Authentic male role models are hard to find on Aussie TV.
When I sat down six weeks ago to watch I’m A Celebrity Get Me Out of Here it never occurred to me that I’d end up wishing every Australian teenage boy was watching it along with me five nights a week.
But I did.
I did because for six weeks our TV screens have been filled with real men. And by ‘real men’ I mean, men who are authentic, vulnerable, complex, and sure, at times bloody irritating. Men who were prepared to be seen crying on national television. Men who were prepared to be vulnerable: to look stupid or scared or out-of-their-depth as they spent six weeks away from their loved ones and in an isolated environment that pushed them to their physical and emotional limits.
And that – all of that – is rare. On telly, we like our men to be one dimensional. ‘Vulnerable’ never enters the equation. We find ‘vulnerable men’ well, a bit awkward to watch.
I’m grateful to the wonderful Andrew Daddo, the meditating, craft club captain of the camp who took on the stereotypically female role of being the calming Zen force at that South African campsite. How wonderful it was to see such an authentic man on TV who was calm and gentle and friendly and clucked around the group to ensure everyone was happy. Was there anyone he didn’t hug? I think not.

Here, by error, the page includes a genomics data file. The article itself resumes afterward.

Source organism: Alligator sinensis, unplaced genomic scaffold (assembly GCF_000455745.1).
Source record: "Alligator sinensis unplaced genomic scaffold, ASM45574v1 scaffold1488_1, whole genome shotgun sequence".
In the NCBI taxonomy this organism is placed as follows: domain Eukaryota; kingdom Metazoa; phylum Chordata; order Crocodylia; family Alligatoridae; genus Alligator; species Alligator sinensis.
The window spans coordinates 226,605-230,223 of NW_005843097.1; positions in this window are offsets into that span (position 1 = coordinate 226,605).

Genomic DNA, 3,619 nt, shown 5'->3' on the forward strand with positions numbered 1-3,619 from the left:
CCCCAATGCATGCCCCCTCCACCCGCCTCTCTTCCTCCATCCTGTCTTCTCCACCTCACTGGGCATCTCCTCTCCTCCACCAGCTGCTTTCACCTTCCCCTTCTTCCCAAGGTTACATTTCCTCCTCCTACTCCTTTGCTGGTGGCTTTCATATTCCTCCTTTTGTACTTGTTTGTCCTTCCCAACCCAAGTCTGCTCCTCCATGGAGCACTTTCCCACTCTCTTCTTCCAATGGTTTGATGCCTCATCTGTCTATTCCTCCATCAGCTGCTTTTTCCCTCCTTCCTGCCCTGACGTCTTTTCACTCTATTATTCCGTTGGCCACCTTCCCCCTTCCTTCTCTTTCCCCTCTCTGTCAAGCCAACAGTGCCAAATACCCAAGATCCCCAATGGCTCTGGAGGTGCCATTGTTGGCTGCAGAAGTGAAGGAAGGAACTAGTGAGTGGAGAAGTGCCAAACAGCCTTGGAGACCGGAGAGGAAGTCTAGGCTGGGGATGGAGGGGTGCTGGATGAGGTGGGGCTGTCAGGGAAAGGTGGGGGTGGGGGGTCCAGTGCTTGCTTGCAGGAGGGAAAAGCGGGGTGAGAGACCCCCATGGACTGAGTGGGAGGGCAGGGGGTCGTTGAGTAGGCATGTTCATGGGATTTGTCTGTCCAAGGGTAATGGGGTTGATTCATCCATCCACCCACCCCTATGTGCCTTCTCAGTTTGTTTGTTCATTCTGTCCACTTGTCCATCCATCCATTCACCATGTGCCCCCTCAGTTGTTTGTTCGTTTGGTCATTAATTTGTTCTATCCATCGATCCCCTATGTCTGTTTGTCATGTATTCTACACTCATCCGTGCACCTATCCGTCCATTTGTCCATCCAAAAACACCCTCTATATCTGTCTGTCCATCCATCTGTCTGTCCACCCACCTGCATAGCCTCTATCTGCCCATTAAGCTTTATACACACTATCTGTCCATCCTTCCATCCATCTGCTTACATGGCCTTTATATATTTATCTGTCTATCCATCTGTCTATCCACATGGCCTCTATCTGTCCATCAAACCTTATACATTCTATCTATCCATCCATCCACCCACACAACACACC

And the camp loved him for stepping up into that role of unofficial camp leader. He set a tone in the camp of fairness, of togetherness, of no judgement. It was Andrew who warmly welcomed each set of intruders – leading the way for the others to follow.
I never thought I’d say this but I’m thankful to Barry Hall, the notorious AFL hard man who openly cried several times during the show and referred to himself as a big softie who wells up at the drop of a hat. When do we ever get to see our major sporting stars cry unless it’s related to an ‘emotional’ sporting event or, er, drugs charges? NEVER.
I’m not for a moment saying Barry Hall is the new poster boy for sensitivity but it was fascinating to watch him open himself up to an unexpected and genuine friendship with comedian Joel Creasy (who happens to be gay).
I’ve sat back and marvelled at Freddie Flintoff, the English cricketing legend who has been as mesmerising as he’s been hilarious. The larrikin and father of three ended up speaking candidly on camera about his battle with depression and his decision to stop drinking because of it.